Saturday, April 16, 2011
The problem seems to be with two groups in society – young kids, and older teenagers/ young adults. The young kids are local and, in general, well brought up. I suspect they just don’t think there’s a problem with litter and window-knocking, or making a noise in the street or playing football mainly in the street, but straying into front gardens occasionally. And, indeed, if all the neighbours are happy with that, then it isn’t a problem.
The older group are more difficult to assess. They certainly appear more threatening. They seem to roam over a wider area, they drink, and I suspect they are completely aware that their behaviour is intimidating. A few weeks ago we had a call from a neighbour who wasn’t at home, but who had been phoned by his teenage children who were in the house on the own. An older group were playing football in their drive and the children were scared. He asked us to go and take a look but by the time we arrived they were gone.
The police have responded well, however compared to what they have to deal with elsewhere these are not major incidents. My concern is that nowadays society leaves too much of the responsibility for anti-social behaviour with the police and not enough with the citizen. Of course it could be argued that in Northern Ireland this is less the case than many other places, due to the residual vigilante practices of paramilitary organisations, but I’m talking about areas – such as my own – where this doesn’t happen. The police have told us not to confront anyone, and not even to take photos (they are concerned about child protection issues), but to call them whenever we see anything untoward, and not to worry about it seeming unimportant.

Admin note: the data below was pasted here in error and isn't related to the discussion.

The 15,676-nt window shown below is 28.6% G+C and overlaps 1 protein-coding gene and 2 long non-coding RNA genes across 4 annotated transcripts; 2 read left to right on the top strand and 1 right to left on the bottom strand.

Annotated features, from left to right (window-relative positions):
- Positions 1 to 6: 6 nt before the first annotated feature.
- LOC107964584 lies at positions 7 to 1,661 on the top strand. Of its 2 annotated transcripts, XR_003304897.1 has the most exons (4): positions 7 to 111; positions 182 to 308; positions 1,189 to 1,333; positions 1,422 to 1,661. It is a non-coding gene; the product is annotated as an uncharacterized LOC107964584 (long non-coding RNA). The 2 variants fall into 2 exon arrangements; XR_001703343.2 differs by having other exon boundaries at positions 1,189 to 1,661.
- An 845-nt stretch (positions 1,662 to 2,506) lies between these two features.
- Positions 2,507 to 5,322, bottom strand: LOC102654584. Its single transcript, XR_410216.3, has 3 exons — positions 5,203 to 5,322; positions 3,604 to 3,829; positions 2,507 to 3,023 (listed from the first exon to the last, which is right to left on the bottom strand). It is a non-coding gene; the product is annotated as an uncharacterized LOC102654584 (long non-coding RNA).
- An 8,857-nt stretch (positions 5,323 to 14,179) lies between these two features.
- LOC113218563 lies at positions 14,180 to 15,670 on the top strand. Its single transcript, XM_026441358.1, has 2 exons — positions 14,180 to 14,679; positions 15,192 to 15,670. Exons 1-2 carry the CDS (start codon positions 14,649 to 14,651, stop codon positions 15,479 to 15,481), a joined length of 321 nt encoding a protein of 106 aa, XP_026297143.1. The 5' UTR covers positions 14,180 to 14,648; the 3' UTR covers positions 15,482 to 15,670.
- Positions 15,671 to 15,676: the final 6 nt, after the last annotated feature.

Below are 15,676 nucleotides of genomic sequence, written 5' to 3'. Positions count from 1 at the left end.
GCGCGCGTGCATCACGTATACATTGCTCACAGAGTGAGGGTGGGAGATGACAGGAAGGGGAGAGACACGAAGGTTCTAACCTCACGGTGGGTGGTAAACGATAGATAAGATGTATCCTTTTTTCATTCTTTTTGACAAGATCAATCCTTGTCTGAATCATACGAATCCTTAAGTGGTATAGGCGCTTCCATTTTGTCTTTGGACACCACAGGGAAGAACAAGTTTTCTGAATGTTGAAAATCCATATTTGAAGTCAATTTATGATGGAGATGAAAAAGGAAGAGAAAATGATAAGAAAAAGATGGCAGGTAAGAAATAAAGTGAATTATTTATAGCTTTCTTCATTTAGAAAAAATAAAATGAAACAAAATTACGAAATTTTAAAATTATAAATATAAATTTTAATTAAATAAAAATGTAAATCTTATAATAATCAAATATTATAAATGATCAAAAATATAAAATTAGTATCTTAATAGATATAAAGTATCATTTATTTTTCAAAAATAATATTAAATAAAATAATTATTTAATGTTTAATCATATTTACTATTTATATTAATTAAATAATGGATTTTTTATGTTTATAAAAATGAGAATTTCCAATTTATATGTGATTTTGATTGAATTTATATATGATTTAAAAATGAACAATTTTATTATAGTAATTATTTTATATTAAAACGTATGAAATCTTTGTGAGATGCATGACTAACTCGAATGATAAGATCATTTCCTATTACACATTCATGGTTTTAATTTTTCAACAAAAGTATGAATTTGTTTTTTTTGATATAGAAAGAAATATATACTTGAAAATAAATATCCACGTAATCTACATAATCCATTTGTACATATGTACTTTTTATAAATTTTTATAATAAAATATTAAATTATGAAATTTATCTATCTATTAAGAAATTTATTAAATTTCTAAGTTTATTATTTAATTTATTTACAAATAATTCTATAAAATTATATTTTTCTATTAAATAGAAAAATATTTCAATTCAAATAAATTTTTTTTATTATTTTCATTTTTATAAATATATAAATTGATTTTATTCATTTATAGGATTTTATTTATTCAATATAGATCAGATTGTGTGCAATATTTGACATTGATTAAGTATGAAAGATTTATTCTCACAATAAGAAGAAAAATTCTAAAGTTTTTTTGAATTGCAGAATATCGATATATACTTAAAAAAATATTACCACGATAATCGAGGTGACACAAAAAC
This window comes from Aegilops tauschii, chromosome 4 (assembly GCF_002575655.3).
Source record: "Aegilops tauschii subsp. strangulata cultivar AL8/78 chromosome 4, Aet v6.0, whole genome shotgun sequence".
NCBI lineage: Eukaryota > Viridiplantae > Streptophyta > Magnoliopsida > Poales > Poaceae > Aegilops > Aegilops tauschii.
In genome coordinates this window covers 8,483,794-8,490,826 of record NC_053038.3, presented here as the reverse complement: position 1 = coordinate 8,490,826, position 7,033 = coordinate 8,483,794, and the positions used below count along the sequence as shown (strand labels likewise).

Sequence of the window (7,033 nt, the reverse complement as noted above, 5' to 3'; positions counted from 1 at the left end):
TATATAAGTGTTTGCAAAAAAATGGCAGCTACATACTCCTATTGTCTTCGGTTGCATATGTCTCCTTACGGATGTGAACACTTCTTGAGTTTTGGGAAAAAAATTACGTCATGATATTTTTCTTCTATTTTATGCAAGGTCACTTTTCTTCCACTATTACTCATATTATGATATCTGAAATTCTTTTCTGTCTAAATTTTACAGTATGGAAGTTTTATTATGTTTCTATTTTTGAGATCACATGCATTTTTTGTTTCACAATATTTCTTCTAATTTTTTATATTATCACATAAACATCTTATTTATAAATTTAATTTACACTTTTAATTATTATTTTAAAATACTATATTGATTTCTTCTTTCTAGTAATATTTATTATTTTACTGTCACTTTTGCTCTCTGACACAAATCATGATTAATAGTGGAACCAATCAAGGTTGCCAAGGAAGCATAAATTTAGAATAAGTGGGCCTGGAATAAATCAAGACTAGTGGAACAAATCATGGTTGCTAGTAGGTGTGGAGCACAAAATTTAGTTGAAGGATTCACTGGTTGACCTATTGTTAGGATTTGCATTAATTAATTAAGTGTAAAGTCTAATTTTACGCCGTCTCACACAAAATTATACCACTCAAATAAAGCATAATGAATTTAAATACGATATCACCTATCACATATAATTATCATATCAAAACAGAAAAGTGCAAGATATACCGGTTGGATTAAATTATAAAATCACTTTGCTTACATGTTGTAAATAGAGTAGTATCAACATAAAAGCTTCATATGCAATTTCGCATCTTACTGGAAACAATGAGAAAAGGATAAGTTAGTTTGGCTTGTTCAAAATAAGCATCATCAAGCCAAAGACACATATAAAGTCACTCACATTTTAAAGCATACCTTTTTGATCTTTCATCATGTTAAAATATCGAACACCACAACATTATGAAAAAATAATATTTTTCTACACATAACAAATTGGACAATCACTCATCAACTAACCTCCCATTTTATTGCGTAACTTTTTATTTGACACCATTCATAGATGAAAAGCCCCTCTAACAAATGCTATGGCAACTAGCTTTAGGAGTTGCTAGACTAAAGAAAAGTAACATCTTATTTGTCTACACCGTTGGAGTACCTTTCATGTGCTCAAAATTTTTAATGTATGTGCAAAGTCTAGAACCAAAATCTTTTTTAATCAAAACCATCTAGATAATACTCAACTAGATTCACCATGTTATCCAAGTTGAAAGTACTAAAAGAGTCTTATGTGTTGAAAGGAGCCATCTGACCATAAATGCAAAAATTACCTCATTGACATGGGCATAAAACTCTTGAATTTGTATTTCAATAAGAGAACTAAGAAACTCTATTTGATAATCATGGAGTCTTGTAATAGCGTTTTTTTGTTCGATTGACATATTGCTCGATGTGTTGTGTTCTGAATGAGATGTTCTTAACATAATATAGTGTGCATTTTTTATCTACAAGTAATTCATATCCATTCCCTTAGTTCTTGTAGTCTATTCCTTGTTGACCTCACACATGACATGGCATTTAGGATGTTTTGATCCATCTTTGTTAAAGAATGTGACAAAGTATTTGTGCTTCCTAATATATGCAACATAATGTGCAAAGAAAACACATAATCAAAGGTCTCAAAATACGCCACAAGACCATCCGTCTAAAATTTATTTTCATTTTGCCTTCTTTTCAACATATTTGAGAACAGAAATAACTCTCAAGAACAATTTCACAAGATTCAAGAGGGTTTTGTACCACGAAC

You couldn’t ask for more from your neighbourhood police, but I’m not afraid of these kids and I want to confront them. I want to say to them that certain types of behaviour are not acceptable in my neighbourhood and that it has to stop – and keep on saying it, if necessary. I think that by giving up the right to do this to the police, we as citizens are hiding too much behind the state and, in fact, that it means these young people have achieved the dominance of public space which they seek. Needless to say, both the younger and older groups are usually boys.
The received liberal wisdom is that children and young adults need to be provided with things to do, to stop this kind of behaviour. Well, I was brought up in a town with very few activities for young people and I didn’t end up hanging around on street corners. Much more to the point is whether parents know where their children are. If your children want to meet up with friends, let them do so in someone’s house and garden. If your children say they are going to visit a friend, phone to check they are actually there. Don’t let your few hours of peace and quiet be at the expense of somebody else’s. If your children are older, you can’t police them, of course. But let them know certain kinds of behaviour are not only despicable (which they probably won’t care about), but illegal, and it’ll be hard to get that first job or J1 visa with a criminal record.
I’m for zero tolerance when it comes to anti-social behaviour and I see no contradiction between that and being a socialist. I believe that if you allow incivility to take hold and boundaries to be crossed, then the problem escalates. Remove graffiti at once, clean up litter, and speak to people who may not understand that their behaviour is causing a nuisance. Socialism is about the collective, and anti-social behaviour is about the power of the (usually male) individual to cause distress to others. Citizens need to be able to make that clear.